Yesterday we talked about change consulting vs optimization, an idea Philip Morgan explores too.
We also looked at a framework for evaluating what it means to be a change business. How does a change business interact with its customers?
I said it asks 4 questions:
- What type of person is the change for?
- What’s the inciting incident(s) that leads them towards change?
- What is the outcome of the change?
- How is that change achieved?
You could add a 5th – is focus on revenue or costs? I wouldn’t add it, because I think it’s actually a separate category.
A change business can focus on either revenue or costs (or both). Same for an optimization business.
That makes it useful to plot the profitability-model category, costs vs revenue, against the impact-type category, change vs optimization.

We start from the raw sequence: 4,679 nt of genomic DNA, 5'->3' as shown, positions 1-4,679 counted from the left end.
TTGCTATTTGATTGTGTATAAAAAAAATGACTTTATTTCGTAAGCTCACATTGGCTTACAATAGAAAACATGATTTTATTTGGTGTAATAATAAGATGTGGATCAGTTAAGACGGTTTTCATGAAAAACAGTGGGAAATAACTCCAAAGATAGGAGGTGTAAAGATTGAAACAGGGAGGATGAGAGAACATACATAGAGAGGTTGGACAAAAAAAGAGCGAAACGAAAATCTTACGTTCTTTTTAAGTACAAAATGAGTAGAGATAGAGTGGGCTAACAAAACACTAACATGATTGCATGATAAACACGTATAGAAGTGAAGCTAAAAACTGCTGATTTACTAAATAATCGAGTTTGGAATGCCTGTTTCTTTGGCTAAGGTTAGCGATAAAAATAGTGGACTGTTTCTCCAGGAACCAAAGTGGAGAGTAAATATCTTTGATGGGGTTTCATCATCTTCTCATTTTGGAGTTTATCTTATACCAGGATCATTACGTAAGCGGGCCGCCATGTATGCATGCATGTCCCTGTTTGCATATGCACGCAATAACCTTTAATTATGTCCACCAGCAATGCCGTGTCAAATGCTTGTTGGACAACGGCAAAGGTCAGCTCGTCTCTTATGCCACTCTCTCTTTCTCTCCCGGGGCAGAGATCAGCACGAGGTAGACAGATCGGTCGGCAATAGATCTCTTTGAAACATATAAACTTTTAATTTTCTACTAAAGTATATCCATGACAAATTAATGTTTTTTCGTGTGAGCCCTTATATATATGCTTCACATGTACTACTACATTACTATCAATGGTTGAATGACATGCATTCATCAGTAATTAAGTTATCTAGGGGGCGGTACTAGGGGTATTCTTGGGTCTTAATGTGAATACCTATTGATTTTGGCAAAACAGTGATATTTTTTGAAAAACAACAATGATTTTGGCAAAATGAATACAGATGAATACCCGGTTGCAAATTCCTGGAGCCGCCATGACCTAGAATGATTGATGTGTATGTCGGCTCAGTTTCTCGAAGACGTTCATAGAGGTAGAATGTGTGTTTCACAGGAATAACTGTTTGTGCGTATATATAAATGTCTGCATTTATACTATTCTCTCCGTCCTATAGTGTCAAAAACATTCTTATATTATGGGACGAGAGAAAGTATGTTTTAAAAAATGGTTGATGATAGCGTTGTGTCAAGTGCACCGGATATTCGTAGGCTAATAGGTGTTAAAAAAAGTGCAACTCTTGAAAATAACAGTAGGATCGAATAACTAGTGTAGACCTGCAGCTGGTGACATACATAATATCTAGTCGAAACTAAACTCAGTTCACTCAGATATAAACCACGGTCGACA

Examples of Change/Optimization vs Costs/Revenue
Focused on Optimization and Revenue
- Conversion rate optimization
- Search Engine Optimization
Focused on Optimization and Costs
- Software speed optimization
- Search engine optimization
Focused on Change and Revenue
- Product design
- Brand messaging
- Sales coaching
Focused on Change and Costs
- Digital transformation
- Productivity consulting
- Leadership coaching
The last example, Leadership coaching, is intentionally problematic. An effective leader probably fits all four categories above, though their emphasis should be on transformation.
In fact, most change/transformation businesses have some element of optimization in them – but not vice versa.
A side note on digital transformation – my former firm used to do this though I never used the term. The next time you meet someone who uses the term to describe their business, show them this chart – what they often don’t realize is how lopsidedly focused on costs/efficiency they are – versus focused on revenue. Nothing wrong with that focus, of course. But it’s good to realize where you land in the grander scheme.
Where does your business fit on this matrix?